What is the difference between Agile vs. Waterfall?

Agile and Waterfall (also called traditional) are two development methodologies; Agile uses an iterative approach, while Waterfall is sequential.

When approaching a new project, program, or product, project managers are faced with the decision of what kind of delivery methodology to use. A delivery method is essentially a framework—a process or series of processes used to facilitate organized planning, development, execution, fixing, monitoring, and review for the work. And two of the most-widely used methodologies today are the traditional Waterfall framework, and the newer Agile approach. A third approach—combining traditional and agile work methods—is also seeing widespread adoption.

Agile is an iterative software development methodology with a goal centered around collaboration among self-organizing and cross-functional teams. Learn more about Agile.

Agile eschews the traditional, one-step-at-a-time approach where allocated resources will perform specific assigned tasks, and then move the project along to the next phase or resource(s) assigned. Instead, it relies on dedicated teams capable of operating collaboratively and simultaneously. These teams perform tasks concurrently, eliminating the need to wait for tasks to be completed, and capable of pivoting easily to address changing needs or emergent issues.

As mentioned above, Agile is iterative, supporting continuous releases; it splits the work into multiple sequences of repeated cycles, called iterations. This delivers value to the end user continuously, rather than all at once at project completion. Agile plays a key role in continuous delivery and continuous improvement.

Agile Methodology - ServiceNow

Although different teams may approach Agile in a number of different ways, Agile always adheres to the following core principles:

  • Adaptability
    Agile projects must have the flexibility to change architecture, design, deliverables, requirements, and other elements mid project.
  • Lean Development
    Agile takes the simplest approach to development, eliminating unnecessary or redundant steps.
  • Teamwork
    Agile depends upon effective teamwork and communication, enabling multiple tasks to be completed at once.
  • Customer involvement
    Agile iterations deliver value in increments, making it possible to collaborate with customers in introducing new ideas and making product revisions.
  • Sustainability
    Agile emphasizes creating a sustainable, constant pace of development to deliver customer value based on outcomes, instead of straining teams focused on outputs.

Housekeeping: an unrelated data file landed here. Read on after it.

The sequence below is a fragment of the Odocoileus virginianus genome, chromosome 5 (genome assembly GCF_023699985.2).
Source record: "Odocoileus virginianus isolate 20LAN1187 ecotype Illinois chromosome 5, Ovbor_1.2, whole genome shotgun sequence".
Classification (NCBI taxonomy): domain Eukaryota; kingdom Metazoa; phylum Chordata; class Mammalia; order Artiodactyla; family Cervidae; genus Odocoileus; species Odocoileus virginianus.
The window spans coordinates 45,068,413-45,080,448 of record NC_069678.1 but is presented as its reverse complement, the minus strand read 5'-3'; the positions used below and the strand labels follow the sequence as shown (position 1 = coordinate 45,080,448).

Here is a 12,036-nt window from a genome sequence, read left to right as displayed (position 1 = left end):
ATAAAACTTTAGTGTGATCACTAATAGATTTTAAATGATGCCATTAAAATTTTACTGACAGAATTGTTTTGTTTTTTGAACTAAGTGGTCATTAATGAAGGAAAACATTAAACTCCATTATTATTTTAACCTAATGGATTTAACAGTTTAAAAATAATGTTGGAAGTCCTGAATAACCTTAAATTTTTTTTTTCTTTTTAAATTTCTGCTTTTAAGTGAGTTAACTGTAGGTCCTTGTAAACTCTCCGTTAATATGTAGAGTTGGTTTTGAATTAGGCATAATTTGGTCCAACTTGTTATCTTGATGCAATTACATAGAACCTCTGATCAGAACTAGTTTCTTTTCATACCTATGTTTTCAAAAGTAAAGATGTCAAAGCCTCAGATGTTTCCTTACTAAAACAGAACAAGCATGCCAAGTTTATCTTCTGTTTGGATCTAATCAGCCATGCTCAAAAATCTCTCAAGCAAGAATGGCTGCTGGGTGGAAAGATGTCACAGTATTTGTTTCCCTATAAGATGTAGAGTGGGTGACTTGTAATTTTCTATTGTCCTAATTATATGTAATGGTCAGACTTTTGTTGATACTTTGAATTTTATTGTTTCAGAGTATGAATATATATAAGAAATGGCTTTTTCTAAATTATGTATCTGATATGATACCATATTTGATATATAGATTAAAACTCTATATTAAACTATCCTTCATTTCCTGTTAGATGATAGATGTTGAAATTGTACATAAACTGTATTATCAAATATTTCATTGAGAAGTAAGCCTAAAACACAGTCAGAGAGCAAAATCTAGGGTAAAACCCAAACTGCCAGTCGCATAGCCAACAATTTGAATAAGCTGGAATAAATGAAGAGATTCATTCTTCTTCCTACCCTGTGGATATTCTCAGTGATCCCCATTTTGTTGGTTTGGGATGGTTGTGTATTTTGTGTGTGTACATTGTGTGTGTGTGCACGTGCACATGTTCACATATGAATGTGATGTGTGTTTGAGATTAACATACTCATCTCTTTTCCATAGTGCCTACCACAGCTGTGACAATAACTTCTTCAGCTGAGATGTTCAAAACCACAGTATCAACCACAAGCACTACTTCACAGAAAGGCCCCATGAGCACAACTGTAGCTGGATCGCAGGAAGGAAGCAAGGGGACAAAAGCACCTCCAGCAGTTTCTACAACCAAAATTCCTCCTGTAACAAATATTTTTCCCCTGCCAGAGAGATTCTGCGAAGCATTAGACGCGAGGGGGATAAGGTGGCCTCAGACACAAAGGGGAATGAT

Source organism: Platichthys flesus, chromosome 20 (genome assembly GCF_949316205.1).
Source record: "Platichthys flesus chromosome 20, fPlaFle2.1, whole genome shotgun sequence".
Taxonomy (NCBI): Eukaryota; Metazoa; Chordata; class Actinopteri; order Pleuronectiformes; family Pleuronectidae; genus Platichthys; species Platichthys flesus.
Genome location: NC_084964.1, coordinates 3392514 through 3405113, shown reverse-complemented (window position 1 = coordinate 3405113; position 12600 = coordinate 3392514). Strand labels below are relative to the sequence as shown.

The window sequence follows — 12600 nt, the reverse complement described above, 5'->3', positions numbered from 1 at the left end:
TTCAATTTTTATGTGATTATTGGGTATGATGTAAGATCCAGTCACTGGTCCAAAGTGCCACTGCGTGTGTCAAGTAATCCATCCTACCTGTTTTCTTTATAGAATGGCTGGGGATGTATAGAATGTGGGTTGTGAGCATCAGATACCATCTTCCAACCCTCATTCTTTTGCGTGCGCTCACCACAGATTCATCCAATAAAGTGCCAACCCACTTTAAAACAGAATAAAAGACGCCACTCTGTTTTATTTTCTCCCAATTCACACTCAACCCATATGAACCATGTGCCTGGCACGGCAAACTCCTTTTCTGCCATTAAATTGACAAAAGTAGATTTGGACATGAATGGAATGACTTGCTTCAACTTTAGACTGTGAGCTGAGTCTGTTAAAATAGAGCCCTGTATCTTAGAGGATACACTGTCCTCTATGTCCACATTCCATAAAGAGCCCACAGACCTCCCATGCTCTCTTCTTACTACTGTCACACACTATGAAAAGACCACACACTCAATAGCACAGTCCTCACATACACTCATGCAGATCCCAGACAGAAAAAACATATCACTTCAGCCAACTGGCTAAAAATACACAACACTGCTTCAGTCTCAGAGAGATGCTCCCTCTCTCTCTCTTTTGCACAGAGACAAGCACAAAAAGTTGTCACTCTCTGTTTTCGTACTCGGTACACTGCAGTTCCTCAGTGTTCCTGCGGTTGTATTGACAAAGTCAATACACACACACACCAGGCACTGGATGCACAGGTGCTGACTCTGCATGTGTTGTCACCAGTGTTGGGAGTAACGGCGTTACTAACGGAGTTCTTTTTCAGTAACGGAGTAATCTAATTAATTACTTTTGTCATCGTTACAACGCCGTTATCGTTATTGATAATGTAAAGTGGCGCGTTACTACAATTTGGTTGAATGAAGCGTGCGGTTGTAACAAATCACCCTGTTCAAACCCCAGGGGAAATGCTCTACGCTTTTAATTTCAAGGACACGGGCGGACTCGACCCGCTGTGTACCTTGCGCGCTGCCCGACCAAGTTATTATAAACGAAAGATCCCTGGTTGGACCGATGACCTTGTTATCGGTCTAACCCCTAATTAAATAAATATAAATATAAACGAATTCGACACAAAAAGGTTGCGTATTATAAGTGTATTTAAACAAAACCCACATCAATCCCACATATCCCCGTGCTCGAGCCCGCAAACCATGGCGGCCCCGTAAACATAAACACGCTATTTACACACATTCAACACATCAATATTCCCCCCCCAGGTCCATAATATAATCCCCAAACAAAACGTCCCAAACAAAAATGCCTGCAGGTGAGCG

• Time
    Time spent on Agile projects is broken up into sprints—small units of time in which specific tasks are completed and then reviewed.
  • Testing
    Testing occurs through every phase of the Agile project, rather than waiting for the full project to be completed.

Since its introduction in the early 2000s, Agile has gained significant popularity. Benefits of the Agile methodology include the following:

Predictable scheduling

Predefined sprints enable new features to be delivered quickly and predictably. Beta testing can also be performed earlier than would otherwise be possible.

Team autonomy

Agile’s focus on simplicity and collaboration gives teams unparalleled freedom in self-organizing and making crucial decisions.

Flexibility

Team autonomy in Agile gives teams the flexibility to choose the methods and techniques that best suit the desired outcome. At the same time, projects themselves become more adaptable, with new or changed backlog items able to be introduced mid-development. Early beta testing also provides essential feedback developers can use to make important changes.

More-effective communication

Agile depends on a team’s ability to communicate effectively, both internally and externally. It emphasizes directness and clarity, and ensures that regular, face-to-face communication is occurring.

Increased focus on business value

In the Agile methodology, it is the customer or end user who determines the priority of features. This gives development teams clear insight into which features provide the best value to the business.

Improved customer focus

When faced with tight deadlines and difficult, long-term goals, developers can easily lose sight of the importance of the customer. Agile realigns that focus, using customer needs and other user feedback as a foundation for improved products. This leads not only to increased customer satisfaction, but also improved returns.

Although Agile is often viewed as the superior choice of methodologies, it does bring with it a handful of disadvantages to be aware of before fully committing. These include the following:

Demands a high degree of customer involvement

If customers do not have the time or the interest to work closely with the development team, the project will not have the feedback or insights it needs to progress.

Assumes total team dedication